Safety’s Ideal WorldIn an ideal world, once the probable cause of an accident is identified, there never will be an accident like it again.
Tuesday, February 9, 2010

Getting Ready For NextGen


The controllers are as crucial as the automation



Getting Ready For NextGenRecently, NTSB Chairman Deborah A. P. Hersman issued a warning that those in the government and aviation industry who are enamored of the planned Next Generation Air Transportation System (NextGen) should get their heads out of the clouds and realize that the people who will have to use the system—i.e., the air traffic controllers—are as important to safety as the automation itself.
Tuesday, December 15, 2009

Muffler Inspection


It’s critical to ensuring a safe flight



Muffler InspectionIf you were to make a list of the most fun and glamorous aspects of flying, I’d bet that inspecting an aircraft’s muffler wouldn’t be on it.
Tuesday, November 3, 2009

Sweet Dreams


Don’t take for granted the importance of a good night’s rest



Sweet DreamsIf the NTSB had its way, the FAA would be gauging whether or not you’re having sweet dreams and sleeping through the night cuddled up with your teddy bear.
Tuesday, October 6, 2009

The Steve Fossett Accident


The NTSB’s findings on the famed aviator’s fatal crash



The Steve Fossett AccidentThe NTSB says the probable cause of the 2007 crash of adventurer Steve Fossett was an inadvertent encounter with downdrafts above mountainous terrain that exceeded the climb capability of the Bellanca Super Decathlon he was flying. Downdrafts, high-density altitude and mountainous terrain were all contributing factors.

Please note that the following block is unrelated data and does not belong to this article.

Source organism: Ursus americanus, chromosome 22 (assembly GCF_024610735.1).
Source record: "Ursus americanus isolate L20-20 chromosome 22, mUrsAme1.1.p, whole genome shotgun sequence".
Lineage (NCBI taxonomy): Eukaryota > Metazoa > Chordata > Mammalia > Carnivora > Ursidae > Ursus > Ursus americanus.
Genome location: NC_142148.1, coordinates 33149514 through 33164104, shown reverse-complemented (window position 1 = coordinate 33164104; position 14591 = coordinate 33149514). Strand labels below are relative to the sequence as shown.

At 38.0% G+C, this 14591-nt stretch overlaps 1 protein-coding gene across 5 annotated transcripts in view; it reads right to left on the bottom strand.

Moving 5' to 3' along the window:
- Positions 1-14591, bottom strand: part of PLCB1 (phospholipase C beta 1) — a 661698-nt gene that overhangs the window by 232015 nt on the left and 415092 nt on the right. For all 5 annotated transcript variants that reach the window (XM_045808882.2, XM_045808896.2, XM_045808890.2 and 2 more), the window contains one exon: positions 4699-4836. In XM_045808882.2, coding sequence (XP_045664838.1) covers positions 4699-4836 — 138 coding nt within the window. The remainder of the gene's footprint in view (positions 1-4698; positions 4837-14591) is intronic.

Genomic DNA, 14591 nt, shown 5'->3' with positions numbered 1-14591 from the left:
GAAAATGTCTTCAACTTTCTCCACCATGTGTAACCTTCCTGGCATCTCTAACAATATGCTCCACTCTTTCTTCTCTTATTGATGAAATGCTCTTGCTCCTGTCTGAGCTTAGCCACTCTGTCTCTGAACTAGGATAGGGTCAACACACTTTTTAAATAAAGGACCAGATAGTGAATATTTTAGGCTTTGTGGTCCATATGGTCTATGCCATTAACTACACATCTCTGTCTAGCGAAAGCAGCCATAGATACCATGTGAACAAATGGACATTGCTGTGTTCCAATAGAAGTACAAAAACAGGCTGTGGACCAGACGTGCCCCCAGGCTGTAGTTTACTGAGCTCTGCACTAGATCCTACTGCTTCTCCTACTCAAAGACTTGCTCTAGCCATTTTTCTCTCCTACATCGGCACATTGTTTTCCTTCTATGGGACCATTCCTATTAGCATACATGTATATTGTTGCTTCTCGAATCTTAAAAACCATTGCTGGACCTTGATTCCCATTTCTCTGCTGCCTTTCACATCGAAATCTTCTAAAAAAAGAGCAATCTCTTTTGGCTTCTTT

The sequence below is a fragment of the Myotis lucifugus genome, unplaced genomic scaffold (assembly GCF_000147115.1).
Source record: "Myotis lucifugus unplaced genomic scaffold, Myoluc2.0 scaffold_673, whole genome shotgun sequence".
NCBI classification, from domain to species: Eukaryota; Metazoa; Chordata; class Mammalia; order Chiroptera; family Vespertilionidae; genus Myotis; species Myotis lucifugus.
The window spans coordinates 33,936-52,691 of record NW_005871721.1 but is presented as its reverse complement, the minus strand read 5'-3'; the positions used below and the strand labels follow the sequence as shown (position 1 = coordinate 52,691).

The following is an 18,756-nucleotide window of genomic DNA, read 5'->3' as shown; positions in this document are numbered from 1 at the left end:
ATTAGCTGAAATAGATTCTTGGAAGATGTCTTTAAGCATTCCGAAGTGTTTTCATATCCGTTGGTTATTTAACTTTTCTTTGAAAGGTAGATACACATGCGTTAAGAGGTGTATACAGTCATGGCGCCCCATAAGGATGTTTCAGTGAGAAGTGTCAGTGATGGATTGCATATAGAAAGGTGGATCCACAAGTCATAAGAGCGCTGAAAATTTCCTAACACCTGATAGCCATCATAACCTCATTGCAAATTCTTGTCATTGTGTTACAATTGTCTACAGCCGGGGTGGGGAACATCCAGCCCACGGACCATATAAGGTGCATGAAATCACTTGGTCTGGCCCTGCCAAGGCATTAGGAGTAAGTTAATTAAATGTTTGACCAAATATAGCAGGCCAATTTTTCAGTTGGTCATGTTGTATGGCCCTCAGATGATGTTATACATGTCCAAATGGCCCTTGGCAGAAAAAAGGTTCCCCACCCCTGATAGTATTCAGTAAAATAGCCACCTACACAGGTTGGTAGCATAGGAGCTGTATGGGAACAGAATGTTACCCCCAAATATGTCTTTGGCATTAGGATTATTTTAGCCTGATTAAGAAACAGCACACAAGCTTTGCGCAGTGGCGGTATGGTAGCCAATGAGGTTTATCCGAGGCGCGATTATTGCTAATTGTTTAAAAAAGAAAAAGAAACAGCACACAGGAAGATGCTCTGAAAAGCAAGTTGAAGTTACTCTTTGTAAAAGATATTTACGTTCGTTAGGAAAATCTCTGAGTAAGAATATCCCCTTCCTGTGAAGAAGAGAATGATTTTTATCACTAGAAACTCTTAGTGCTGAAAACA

Wednesday, September 9, 2009

Blocked Pitot Tubes


When accessible, pitot tubes and static ports should be checked in every preflight



Blocked Pitot TubesThe crash of Air France Flight 447, an Airbus A330, in the Atlantic Ocean on June 1, 2009, during a flight from Brazil to Paris focused attention on pitot tubes, although many people had never heard of them before.
Tuesday, August 11, 2009

Knowing When To Cancel


Don’t fly with a known equipment deficiency



Knowing When To CancelThe other evening, I got a call from a friend who operates a Piper Navajo for his business. He filled me in on what had happened with a flight from his home airport in the Northeast to Miami, Fla.
Tuesday, July 7, 2009

Fixing Flutter Is Nothing New


Investigating violent oscillations that led to structural failure



Fixing Flutter Is Nothing NewIn April, the NTSB advised the FAA to ground all Zodiac CH 601XL S-LSA and E-LSA until the FAA determines they have adequate protection from aerodynamic flutter, which occurs when airplane structures vibrate back and forth in increasingly violent oscillations, eventually reaching a point where the structure breaks apart.
Thursday, June 11, 2009

The Pilot Decides


Controllers offer assistance, but it’s the pilot’s responsibility to manage the flight



The Pilot DecidesEach year, the National Air Traffic Controllers Association (NATCA), the union representing FAA controllers, honors members who’ve helped save pilots from dangerous situations that might have resulted in accidents.
Tuesday, May 12, 2009

Should You Reset A Circuit Breaker?


Revisiting and revising old ways of doing things



ntsbThe NTSB says it’s time to rethink something most GA pilots learned early in their training: If a circuit breaker trips while you’re flying, it’s okay to reset it after allowing a minute or two for it to cool, even if you have no idea what caused it to trip and cut off electrical power to a particular circuit.